Last month in Evanston and again Sunday night, Zavier Simpson watched from the bench as his team closed out the final minutes of a victory.
Back in December, it was a condemnation, a weakness that had caught up to him. Northwestern left the junior guard open for three, knowing his shooting numbers were low and hoping to clog the lane to slow the offense.
It worked. Simpson went 0-for-5 from deep before being pulled with 6:24 remaining. Sophomore guard Eli Brooks ran the offense the rest of the way as the Michigan men’s basketball team pulled out a 62-60 nail-biter.
Sunday was a completely different story. Simpson left triumphant, an affront avenged. He had just made his fifth trey of the game. The Wolverines were up 20 points. It was time for the freshmen and walk-ons to ice the 80-60 victory.
His 3-pointer was a dagger, in more ways than one.
“(The first Northwestern game) was the first time anybody played that way and it sort of shocked him a little bit,” said Michigan coach John Beilein. “ … He wasn’t as patient and he’s such a competitor. He saw that as a personal affront to his ability.”
From the beginning, it was clear that the Wildcats were sticking with their strategy. Six and a half minutes into the game, Northwestern left Simpson wide open from beyond the arc, leaving everyone else blocked. And even though it hadn’t worked last time, even though the whole team had shot terribly in Saturday’s practice, Simpson did the only thing there was to do: shoot the ball.
Junior center Jon Teske was waiting under the basket for the rebound. The ball came right back to Simpson.
Beilein decided it was time to intervene.
“Settle down, now,” Beilein prepared to say. “You’re going to shoot it when you go back in. Just settle down.”
Then, Simpson was open again. He shot again.
The basket was called back due to a Wildcat foul, but it didn’t matter. In that moment, Beilein knew that Simpson was going to be just fine.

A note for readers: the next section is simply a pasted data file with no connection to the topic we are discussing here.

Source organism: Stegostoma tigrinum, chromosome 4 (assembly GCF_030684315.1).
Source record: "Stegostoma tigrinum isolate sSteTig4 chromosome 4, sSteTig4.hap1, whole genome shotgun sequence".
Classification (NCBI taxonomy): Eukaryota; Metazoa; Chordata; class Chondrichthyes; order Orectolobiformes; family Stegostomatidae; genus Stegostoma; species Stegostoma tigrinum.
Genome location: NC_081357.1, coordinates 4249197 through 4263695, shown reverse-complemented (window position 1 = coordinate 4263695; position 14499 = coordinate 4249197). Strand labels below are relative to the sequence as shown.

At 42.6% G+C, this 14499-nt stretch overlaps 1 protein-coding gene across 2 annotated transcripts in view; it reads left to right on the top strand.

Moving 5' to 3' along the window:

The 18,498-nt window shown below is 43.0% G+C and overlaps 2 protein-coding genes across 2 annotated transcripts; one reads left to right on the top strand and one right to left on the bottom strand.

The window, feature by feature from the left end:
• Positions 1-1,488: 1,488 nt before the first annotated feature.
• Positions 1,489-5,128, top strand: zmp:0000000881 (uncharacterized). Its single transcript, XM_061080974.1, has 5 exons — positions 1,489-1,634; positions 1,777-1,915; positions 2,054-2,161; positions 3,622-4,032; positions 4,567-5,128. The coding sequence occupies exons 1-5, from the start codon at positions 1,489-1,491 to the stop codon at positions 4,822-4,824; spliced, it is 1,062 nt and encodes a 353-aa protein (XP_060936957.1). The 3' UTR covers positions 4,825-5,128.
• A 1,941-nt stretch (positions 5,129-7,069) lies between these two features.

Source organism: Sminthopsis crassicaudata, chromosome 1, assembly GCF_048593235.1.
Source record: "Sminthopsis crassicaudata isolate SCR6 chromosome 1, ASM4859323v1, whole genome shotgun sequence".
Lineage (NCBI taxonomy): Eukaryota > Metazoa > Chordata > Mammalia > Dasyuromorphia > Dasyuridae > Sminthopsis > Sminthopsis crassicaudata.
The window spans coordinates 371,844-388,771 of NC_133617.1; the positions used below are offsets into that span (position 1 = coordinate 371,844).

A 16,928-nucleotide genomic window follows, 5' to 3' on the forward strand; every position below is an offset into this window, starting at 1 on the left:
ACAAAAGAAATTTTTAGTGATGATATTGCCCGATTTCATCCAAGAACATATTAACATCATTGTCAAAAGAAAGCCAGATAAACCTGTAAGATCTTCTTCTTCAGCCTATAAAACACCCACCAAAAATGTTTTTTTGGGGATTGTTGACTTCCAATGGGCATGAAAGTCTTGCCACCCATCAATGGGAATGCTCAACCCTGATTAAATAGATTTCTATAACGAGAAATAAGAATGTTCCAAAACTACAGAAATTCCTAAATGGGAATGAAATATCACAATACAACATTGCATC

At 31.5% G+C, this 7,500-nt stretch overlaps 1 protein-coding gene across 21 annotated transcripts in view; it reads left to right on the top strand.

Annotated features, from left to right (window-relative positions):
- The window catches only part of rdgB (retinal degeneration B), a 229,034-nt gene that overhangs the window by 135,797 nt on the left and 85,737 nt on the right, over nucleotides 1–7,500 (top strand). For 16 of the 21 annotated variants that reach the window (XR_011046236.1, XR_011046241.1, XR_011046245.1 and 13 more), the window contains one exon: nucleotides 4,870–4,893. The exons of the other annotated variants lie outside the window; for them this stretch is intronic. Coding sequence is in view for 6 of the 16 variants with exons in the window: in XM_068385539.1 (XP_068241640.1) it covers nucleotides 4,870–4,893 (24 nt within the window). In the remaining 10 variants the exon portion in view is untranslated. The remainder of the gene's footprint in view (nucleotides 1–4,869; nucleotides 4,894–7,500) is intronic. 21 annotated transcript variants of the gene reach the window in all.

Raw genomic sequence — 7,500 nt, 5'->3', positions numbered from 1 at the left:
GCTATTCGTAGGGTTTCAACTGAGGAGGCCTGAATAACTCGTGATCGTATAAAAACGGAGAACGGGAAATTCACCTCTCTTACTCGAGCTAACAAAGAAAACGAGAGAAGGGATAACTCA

Thirty seconds later, Simpson fired again from beyond the arc.
This time, it counted.
“I just had to keep shooting,” Simpson said. “Sometimes the ball doesn’t drop the right way. I felt like they was going to do the strategy because it worked last time, so what team wouldn’t? Again, I just have to do the things I’ve been doing, which is stay confident.”
Northwestern kept leaving him open. After all, what else was there to do? The Wildcats were down big — 22 points at halftime — and if they put a man on Simpson, it would be someone else who’d run up the score. It had worked before, and Northwestern had to bet on regression.
For Simpson, it was a taunt. A dare.
He added one more three before halftime, then went relatively quiet. But he wasn’t done.
Twelve minutes into the second half, Simpson stole the ball off a bad pass and hit another three. Then, with four minutes left, the final blow. He finished with 24 points, a career high. His 5-for-10 from deep wasn’t just a personal record for makes — it was a record for attempts, too.
After the game, Simpson was asked what he was thinking out there on the floor. He responded instantly.
“Shoot another one, make it,” Simpson said.
“Simple as that.”